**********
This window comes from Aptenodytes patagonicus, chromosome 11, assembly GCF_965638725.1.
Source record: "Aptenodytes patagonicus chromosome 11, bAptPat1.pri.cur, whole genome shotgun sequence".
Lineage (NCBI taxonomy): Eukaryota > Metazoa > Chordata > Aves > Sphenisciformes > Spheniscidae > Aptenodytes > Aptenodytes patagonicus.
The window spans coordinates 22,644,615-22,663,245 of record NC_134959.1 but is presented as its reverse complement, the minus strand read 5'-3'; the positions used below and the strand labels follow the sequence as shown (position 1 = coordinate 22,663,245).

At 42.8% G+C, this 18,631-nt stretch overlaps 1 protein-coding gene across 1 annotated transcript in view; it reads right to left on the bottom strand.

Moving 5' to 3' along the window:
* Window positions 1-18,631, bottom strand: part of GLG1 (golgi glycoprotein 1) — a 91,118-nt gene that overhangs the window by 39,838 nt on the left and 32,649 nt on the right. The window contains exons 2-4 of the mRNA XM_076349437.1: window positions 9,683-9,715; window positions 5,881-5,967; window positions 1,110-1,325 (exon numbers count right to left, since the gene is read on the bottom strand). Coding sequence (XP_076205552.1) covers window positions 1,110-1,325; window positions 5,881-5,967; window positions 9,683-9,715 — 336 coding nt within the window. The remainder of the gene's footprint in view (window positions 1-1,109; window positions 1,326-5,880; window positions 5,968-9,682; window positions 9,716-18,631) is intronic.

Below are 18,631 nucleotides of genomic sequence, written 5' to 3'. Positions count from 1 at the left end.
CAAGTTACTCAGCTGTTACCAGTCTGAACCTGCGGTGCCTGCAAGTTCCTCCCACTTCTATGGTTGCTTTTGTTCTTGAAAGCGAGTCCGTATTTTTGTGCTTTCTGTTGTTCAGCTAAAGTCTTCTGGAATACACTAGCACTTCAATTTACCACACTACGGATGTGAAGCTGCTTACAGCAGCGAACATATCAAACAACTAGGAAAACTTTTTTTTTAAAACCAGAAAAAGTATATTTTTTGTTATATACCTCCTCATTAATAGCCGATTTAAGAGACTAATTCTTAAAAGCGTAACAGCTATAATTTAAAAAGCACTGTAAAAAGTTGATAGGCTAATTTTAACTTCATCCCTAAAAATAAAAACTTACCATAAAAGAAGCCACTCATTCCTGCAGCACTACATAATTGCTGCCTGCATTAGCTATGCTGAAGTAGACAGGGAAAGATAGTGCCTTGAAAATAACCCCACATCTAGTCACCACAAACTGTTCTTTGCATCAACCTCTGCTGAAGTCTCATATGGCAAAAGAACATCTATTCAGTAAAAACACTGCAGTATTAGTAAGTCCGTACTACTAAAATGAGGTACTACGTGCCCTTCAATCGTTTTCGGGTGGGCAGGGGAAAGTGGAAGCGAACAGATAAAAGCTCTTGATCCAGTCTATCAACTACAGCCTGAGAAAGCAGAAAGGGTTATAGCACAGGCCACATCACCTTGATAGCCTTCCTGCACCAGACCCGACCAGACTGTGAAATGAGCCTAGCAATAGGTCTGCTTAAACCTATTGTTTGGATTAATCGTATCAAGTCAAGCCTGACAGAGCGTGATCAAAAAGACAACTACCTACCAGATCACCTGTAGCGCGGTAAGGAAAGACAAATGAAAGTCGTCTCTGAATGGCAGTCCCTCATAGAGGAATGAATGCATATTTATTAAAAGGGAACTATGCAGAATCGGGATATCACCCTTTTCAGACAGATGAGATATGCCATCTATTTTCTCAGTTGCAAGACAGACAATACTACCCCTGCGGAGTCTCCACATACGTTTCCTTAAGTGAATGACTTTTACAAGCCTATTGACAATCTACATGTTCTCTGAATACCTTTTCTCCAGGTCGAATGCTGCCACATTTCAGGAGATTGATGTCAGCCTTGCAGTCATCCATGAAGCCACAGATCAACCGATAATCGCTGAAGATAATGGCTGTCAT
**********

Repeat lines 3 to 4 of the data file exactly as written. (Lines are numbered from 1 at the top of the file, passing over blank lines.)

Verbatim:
Lineage (NCBI taxonomy): Eukaryota > Metazoa > Chordata > Aves > Sphenisciformes > Spheniscidae > Aptenodytes > Aptenodytes patagonicus.
The window spans coordinates 22,644,615-22,663,245 of record NC_134959.1 but is presented as its reverse complement, the minus strand read 5'-3'; the positions used below and the strand labels follow the sequence as shown (position 1 = coordinate 22,663,245).